Ramirez points out that while increased property values are a boon for owners who want to sell, higher property taxes—the other side of the coin—can become a burden for those who want to stay. Owners of multiunit buildings, like Ramirez’s parents, have the option of raising rents to cushion the blow, but that just passes the problem on to renters—who often can’t afford to pay even $50 more a month. “This is home,” she says. “Your neighbors are like family. It’s not about the profit margin, or if you can flip the property so you can move to Lincoln Park or Naperville.”
In the area around the western half of the Bloomingdale Trail—between Armitage and North, beginning around California and continuing west to the trailhead—60 percent of households earn less than $50,000 per year, according to data compiled by DePaul’s Institute for Housing Studies; less than 3 percent earn more than $150,000 a year. East of California, 30 percent of households make $150,000 or more annually, and another 19 percent make between $100,000 and $150,000 (the census tract for the area east of California also includes some land that’s north of Armitage). Geoff Smith, executive director of the IHS, points out that this data can be affected by factors like the number of rental properties in a neighborhood, since renters generally make less money than home owners. This lower-income area is predominantly Hispanic or Latino; most of the higher-income area is white.
Rising property values in the neighborhood impact not only individuals, but also organizations like the Latin United Community Housing Association, which preserves and creates affordable housing in Humboldt Park, West Town, and Logan Square. LUCHA’s Madres Unidas development, 36 affordable units near North and Central Park, saw its property taxes double between 2012 and 2013. LUCHA director Juan Carlos Linares says that because his organization works through the low-income housing tax credit program, it has to budget expenses 15 years out. “We have the reserves in place to be able to meet that [increased tax bill],” he says, “but it really challenges the viability of affordable housing in this area, and the viability of home ownership for people that live along the trail that don’t have those resources.”
LUCHA is planning to begin construction next year on a scattered-site affordable housing complex called Tierra Linda, consisting of 12 buildings, all within a couple blocks of the Bloomingdale Trail, between Kedzie and Central Park. “Cost is always an issue,” Linares says, and the organization is still in the process of applying for funding. As for the trail itself, he says, “I think it goes without saying that it’s going to bring in a lot of folks who aren’t from these communities. We think that’s a great thing. But at the same time, we want to be very careful with folks who are already here who want to maintain their residence.”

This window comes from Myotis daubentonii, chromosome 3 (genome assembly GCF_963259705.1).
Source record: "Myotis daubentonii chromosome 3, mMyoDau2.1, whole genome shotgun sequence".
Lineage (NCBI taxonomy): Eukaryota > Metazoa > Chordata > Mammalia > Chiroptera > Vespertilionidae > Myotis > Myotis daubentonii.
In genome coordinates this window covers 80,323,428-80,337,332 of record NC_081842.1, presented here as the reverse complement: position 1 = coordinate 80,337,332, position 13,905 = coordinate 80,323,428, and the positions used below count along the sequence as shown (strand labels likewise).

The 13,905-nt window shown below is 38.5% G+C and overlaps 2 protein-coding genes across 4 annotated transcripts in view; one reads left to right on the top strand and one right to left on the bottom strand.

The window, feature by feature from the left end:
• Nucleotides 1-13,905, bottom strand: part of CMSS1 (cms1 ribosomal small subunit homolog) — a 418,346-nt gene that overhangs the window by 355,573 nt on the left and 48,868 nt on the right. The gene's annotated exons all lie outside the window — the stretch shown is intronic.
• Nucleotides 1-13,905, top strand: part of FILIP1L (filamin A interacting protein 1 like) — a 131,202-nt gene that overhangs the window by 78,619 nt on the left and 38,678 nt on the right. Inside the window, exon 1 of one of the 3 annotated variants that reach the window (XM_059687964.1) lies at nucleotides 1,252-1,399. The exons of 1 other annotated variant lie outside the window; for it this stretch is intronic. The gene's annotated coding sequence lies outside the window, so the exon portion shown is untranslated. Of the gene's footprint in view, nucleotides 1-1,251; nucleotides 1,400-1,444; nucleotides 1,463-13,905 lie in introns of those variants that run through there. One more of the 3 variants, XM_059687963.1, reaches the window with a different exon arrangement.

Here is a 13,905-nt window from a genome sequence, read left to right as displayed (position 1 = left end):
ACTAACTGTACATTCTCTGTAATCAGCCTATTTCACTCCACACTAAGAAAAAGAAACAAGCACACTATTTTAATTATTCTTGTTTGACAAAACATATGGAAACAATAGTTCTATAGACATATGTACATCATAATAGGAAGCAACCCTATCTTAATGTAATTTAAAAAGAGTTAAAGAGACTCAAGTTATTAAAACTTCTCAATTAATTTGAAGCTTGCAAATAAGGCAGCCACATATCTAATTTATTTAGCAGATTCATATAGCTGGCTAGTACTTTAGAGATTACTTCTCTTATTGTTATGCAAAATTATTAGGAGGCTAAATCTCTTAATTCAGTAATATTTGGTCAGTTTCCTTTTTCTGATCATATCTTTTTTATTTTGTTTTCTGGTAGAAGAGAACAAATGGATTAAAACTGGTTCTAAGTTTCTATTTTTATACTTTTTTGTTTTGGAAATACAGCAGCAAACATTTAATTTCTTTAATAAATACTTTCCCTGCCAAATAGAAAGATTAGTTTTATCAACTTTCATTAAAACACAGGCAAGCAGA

New York’s High Line, an elevated 1.5-mile park built along an unused rail line, has been transforming the West Chelsea neighborhood where it’s located since the first section opened in 2009 (the third and final leg opened last fall). In an area often described as “gritty” or “industrial” before the park’s opening, property values increased 103 percent between 2003 and 2011; high-rise condos line the trail.
As more elevated parks are built around the country, developers are becoming more aware of the ways that they can affect real estate prices in surrounding areas. Eleventh Street Bridge Park, in Washington, D.C., is still in the planning stages; construction isn’t expected to begin until 2017. Even at this stage, though, the organizers are considering how it will transform the surrounding communities, especially since—like the Bloomingdale Trail—it’ll connect economically disparate neighborhoods. And so they’ve created an equitable-development task force to guide programs and policies in order to avoid displacement, focusing on affordable housing, workforce development, and small business enterprises.
The campaign being developed in Logan Square and Humboldt Park isn’t as far ahead of the game as the one in D.C., but its organizers are hoping it’s not too late to make a difference. “We have a short window of opportunity,” Ramirez says. “Development has begun, and we’re not against that. We’re about equity in development.”
Despite her concerns, Ramirez says she’s looking forward to the opening of the 606. She’s lived near the tracks all her life; she took her engagement photos on them just before construction began on the trail. “The truth is that I can’t wait for June 6,” she says. “I walked up there in my cowboy boots for my pictures, and now I want to go in gym shoes. It’s a beautiful space. We just want to make sure we’re going to be able to stay here to enjoy it.” v